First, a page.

Steel Markets

Housing Starts Gain 2.1 Percent in July

Written by Sandy Williams

Housing starts increased 2.1 percent in July to a seasonally adjusted annual rate of 1,211,000 from a revised June estimate of 1,186,000, according to data from the U.S. Census Bureau and Department of Housing and Urban Development. The increase was the highest level since February. Starts were 5.6 percent above the July 2015 rate.

Multi-family starts outpaced single family, rising 8.3 percent from June. Single family starts increased 0.5 percent from the previous month. On a year over year basis single family starts were up 1.3 percent while structures with five units or more gained 15.2 percent.

Permit authorizations, an indicator of future construction, were nearly the same as last month, inching downward 0.1 percent to a SAAR of 1,152,000 units. Permits were 0.9 percent above the July 2015 estimate.

Authorization of permits for single family housing were at a rate of 711,000, 3.7 percent below the revised June rate. Multi-family structures of five units or more increased 6.5 percent from June.

A joint economic forecast released Monday by the Associated Builders and Contractors, American Institute for Architects and National Association of Home Builders expects gradual expansion of the residential construction sector.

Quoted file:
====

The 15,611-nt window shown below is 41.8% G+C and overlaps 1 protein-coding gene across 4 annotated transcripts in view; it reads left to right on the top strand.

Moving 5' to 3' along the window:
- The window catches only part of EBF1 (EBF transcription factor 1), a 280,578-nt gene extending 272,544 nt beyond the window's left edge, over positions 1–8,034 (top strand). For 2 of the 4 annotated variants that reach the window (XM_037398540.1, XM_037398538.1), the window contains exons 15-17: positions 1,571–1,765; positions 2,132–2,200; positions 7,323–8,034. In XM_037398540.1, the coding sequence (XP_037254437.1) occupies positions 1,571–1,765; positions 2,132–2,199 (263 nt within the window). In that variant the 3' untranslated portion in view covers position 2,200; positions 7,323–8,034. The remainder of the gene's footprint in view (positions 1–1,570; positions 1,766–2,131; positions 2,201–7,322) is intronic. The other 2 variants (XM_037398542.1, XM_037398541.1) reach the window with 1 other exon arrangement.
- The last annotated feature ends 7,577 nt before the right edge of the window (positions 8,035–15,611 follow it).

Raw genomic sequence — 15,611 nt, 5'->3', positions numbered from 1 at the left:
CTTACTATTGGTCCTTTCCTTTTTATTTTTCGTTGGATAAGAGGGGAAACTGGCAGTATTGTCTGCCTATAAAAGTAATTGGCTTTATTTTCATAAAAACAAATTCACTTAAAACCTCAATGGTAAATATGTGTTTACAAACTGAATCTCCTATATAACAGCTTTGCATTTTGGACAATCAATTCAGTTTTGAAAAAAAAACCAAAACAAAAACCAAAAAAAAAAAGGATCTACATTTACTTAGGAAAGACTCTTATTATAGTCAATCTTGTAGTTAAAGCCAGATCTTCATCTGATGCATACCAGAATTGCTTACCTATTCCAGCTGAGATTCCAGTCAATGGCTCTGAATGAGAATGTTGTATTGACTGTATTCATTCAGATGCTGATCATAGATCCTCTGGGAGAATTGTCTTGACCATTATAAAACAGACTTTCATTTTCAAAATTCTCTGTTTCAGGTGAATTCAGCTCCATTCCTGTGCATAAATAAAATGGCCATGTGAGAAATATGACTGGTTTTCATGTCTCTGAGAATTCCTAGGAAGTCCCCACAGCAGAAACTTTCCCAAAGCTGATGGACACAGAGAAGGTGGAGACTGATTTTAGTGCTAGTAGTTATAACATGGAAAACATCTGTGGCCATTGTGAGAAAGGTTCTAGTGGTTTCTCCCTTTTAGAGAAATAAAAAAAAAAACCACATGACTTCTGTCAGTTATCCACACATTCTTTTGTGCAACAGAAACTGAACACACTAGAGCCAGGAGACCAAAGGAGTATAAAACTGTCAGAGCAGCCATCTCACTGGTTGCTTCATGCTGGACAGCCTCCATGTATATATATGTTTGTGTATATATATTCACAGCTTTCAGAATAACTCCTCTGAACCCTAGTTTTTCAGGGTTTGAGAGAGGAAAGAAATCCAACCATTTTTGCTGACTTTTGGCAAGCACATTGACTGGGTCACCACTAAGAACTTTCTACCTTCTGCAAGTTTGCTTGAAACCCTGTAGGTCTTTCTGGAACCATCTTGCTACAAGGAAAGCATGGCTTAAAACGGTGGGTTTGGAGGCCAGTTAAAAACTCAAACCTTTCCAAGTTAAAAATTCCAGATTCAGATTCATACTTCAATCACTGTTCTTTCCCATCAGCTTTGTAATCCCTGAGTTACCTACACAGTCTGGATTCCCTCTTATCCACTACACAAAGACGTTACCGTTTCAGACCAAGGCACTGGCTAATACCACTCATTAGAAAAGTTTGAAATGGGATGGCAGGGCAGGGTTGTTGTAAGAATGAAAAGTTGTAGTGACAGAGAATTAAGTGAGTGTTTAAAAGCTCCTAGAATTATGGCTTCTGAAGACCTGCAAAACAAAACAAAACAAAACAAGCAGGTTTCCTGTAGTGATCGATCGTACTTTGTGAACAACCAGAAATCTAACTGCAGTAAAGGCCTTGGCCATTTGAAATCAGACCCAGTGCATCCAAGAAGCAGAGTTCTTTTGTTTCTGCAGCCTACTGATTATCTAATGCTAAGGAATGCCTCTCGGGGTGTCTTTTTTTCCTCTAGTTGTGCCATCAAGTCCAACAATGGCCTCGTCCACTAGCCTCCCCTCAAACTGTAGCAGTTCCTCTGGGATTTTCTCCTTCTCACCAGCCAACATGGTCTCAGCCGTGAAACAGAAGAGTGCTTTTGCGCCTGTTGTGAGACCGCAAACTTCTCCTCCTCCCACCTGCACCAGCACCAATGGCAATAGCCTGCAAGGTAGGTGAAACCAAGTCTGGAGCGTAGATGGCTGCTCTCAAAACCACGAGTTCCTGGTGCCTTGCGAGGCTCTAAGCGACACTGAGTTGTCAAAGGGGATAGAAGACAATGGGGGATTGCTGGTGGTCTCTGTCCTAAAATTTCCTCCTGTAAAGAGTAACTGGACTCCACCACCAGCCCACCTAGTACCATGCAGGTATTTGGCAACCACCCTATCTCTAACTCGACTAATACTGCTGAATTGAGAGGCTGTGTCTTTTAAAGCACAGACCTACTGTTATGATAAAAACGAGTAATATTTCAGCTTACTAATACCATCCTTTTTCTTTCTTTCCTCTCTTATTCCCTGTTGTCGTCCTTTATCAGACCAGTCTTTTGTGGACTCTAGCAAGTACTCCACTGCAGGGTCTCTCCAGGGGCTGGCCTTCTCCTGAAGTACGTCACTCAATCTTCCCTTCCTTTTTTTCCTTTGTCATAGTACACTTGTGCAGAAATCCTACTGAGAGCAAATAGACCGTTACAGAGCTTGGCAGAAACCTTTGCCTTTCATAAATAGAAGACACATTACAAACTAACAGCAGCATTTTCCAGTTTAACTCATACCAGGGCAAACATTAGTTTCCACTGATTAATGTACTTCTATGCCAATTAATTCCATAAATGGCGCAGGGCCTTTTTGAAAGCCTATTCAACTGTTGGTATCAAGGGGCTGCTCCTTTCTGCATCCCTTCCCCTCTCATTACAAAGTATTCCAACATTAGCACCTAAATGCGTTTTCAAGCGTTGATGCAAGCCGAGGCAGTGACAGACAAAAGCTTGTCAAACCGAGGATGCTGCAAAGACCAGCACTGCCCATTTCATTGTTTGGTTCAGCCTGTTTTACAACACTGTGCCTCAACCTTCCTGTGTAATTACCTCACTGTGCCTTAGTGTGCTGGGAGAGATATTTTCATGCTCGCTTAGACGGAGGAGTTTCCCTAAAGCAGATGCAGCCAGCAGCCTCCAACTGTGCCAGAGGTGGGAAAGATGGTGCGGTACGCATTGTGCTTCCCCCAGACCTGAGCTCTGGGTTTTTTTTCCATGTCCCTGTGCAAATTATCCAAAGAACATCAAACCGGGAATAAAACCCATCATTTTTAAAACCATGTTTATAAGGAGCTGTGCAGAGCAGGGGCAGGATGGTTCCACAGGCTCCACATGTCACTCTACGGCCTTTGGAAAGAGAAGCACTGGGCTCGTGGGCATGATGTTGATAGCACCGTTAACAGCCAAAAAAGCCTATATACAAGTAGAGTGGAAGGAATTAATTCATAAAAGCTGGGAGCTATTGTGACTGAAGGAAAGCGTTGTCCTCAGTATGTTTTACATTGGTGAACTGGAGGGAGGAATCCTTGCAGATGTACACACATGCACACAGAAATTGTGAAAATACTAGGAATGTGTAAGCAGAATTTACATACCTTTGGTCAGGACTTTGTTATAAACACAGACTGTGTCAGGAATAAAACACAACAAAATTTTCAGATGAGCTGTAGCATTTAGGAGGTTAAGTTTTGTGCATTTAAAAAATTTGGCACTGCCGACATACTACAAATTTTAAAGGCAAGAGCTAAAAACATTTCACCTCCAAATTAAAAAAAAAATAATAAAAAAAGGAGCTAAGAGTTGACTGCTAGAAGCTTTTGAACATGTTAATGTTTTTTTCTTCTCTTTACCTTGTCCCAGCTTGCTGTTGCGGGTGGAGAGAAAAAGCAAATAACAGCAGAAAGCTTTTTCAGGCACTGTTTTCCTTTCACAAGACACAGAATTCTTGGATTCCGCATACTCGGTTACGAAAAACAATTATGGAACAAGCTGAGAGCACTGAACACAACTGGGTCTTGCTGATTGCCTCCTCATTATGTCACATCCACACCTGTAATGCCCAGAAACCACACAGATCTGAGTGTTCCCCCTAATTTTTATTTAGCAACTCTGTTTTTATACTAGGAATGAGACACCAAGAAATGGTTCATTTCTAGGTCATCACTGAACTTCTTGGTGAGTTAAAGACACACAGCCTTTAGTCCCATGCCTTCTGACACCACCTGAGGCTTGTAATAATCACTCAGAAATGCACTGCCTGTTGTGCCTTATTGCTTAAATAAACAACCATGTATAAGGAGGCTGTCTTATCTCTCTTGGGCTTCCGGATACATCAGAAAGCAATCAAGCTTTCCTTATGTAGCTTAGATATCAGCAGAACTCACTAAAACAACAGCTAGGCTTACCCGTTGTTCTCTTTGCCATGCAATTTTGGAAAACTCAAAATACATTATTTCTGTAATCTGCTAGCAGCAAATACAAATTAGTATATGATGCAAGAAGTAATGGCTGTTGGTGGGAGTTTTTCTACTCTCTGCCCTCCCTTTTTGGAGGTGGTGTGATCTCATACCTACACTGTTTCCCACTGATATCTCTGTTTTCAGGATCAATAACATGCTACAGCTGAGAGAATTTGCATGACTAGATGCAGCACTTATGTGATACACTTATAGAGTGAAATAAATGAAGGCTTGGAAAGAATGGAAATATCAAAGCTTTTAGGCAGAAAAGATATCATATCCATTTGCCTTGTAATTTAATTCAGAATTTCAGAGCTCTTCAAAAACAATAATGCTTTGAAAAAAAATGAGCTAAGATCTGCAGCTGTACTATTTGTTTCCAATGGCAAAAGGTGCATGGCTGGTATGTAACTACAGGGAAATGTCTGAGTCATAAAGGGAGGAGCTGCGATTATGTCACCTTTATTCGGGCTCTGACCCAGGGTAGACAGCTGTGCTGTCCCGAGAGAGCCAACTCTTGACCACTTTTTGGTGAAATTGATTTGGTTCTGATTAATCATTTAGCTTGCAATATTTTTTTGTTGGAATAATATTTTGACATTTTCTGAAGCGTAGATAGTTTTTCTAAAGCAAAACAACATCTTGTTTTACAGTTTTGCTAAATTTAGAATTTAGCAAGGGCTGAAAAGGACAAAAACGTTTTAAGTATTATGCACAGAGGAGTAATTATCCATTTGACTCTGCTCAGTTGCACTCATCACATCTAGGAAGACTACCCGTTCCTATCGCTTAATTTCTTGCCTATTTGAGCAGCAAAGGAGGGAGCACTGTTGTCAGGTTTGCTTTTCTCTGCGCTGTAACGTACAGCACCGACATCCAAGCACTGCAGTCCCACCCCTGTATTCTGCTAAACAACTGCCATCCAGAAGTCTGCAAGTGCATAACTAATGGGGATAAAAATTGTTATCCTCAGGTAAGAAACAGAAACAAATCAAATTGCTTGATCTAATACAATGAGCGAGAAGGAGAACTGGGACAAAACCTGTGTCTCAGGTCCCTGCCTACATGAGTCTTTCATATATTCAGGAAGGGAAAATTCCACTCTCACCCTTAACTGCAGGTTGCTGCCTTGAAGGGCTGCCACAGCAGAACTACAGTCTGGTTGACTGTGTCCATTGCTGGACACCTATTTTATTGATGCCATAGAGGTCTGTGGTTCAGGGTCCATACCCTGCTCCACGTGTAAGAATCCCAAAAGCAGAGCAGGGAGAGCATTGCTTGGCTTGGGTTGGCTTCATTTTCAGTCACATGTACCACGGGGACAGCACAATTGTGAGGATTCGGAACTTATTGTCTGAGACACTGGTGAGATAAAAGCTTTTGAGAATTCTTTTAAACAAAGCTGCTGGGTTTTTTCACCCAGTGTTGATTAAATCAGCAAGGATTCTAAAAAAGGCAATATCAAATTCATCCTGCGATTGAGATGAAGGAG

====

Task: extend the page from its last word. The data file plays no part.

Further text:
“Our forecast shows single-family production expanding by more than 10 percent in 2016, and the robust multifamily sector leveling off,” said NAHB Chief Economist Robert Dietz. “Historically low mortgage interest rates and favorable demographics should keep the housing market moving forward at a gradual pace, but residential construction growth will be constrained by shortages of labor and lots and rising regulatory costs.”

AIA, Chief Economist Kermit Baker concurs, “Revenue at architecture firms continues to grow, so prospects for the construction industry remain solid over the next 12 to 18 months. Given current demographic trends, the single-family residential and the institutional building sectors have the greatest potential for further expansion at present.”

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